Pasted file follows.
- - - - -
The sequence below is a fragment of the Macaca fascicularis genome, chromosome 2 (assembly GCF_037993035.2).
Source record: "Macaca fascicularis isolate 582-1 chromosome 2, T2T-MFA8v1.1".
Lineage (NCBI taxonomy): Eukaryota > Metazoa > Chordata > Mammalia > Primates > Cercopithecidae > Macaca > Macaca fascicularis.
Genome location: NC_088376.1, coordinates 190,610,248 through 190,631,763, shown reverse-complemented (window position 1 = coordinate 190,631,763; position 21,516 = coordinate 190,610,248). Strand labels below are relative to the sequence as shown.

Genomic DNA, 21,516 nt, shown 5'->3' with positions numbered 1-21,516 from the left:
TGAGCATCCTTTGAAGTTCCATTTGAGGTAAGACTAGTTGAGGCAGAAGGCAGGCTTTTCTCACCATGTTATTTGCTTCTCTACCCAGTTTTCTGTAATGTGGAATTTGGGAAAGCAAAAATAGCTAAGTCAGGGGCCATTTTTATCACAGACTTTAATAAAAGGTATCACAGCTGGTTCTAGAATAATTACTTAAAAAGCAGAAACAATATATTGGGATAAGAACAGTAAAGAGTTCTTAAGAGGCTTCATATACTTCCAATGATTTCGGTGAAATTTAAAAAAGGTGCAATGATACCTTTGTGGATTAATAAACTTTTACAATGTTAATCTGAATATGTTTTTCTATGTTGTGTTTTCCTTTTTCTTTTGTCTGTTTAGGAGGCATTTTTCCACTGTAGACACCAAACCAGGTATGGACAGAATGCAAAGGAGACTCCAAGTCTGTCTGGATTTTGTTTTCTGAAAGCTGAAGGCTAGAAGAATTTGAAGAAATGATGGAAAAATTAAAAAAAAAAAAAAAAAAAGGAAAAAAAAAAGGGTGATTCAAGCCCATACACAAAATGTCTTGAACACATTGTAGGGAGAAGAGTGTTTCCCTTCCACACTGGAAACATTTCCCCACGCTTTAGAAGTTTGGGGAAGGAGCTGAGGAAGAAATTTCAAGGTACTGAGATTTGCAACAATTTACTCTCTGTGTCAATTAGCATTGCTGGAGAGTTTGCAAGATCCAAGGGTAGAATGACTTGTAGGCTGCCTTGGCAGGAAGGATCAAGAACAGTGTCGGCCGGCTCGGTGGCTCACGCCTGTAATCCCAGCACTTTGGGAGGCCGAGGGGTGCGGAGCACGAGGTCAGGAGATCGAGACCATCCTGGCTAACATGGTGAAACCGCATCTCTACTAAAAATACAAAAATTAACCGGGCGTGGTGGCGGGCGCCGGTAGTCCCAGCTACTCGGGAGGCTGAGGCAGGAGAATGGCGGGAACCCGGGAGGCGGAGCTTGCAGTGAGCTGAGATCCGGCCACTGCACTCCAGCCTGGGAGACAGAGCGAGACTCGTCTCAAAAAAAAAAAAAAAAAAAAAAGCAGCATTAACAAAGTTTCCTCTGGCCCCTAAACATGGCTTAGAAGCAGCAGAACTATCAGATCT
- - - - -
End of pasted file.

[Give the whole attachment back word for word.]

The sequence below is a fragment of the Macaca fascicularis genome, chromosome 2 (assembly GCF_037993035.2).
Source record: "Macaca fascicularis isolate 582-1 chromosome 2, T2T-MFA8v1.1".
Lineage (NCBI taxonomy): Eukaryota > Metazoa > Chordata > Mammalia > Primates > Cercopithecidae > Macaca > Macaca fascicularis.
Genome location: NC_088376.1, coordinates 190,610,248 through 190,631,763, shown reverse-complemented (window position 1 = coordinate 190,631,763; position 21,516 = coordinate 190,610,248). Strand labels below are relative to the sequence as shown.

Genomic DNA, 21,516 nt, shown 5'->3' with positions numbered 1-21,516 from the left:
TGAGCATCCTTTGAAGTTCCATTTGAGGTAAGACTAGTTGAGGCAGAAGGCAGGCTTTTCTCACCATGTTATTTGCTTCTCTACCCAGTTTTCTGTAATGTGGAATTTGGGAAAGCAAAAATAGCTAAGTCAGGGGCCATTTTTATCACAGACTTTAATAAAAGGTATCACAGCTGGTTCTAGAATAATTACTTAAAAAGCAGAAACAATATATTGGGATAAGAACAGTAAAGAGTTCTTAAGAGGCTTCATATACTTCCAATGATTTCGGTGAAATTTAAAAAAGGTGCAATGATACCTTTGTGGATTAATAAACTTTTACAATGTTAATCTGAATATGTTTTTCTATGTTGTGTTTTCCTTTTTCTTTTGTCTGTTTAGGAGGCATTTTTCCACTGTAGACACCAAACCAGGTATGGACAGAATGCAAAGGAGACTCCAAGTCTGTCTGGATTTTGTTTTCTGAAAGCTGAAGGCTAGAAGAATTTGAAGAAATGATGGAAAAATTAAAAAAAAAAAAAAAAAAAGGAAAAAAAAAAGGGTGATTCAAGCCCATACACAAAATGTCTTGAACACATTGTAGGGAGAAGAGTGTTTCCCTTCCACACTGGAAACATTTCCCCACGCTTTAGAAGTTTGGGGAAGGAGCTGAGGAAGAAATTTCAAGGTACTGAGATTTGCAACAATTTACTCTCTGTGTCAATTAGCATTGCTGGAGAGTTTGCAAGATCCAAGGGTAGAATGACTTGTAGGCTGCCTTGGCAGGAAGGATCAAGAACAGTGTCGGCCGGCTCGGTGGCTCACGCCTGTAATCCCAGCACTTTGGGAGGCCGAGGGGTGCGGAGCACGAGGTCAGGAGATCGAGACCATCCTGGCTAACATGGTGAAACCGCATCTCTACTAAAAATACAAAAATTAACCGGGCGTGGTGGCGGGCGCCGGTAGTCCCAGCTACTCGGGAGGCTGAGGCAGGAGAATGGCGGGAACCCGGGAGGCGGAGCTTGCAGTGAGCTGAGATCCGGCCACTGCACTCCAGCCTGGGAGACAGAGCGAGACTCGTCTCAAAAAAAAAAAAAAAAAAAAAAGCAGCATTAACAAAGTTTCCTCTGGCCCCTAAACATGGCTTAGAAGCAGCAGAACTATCAGATCT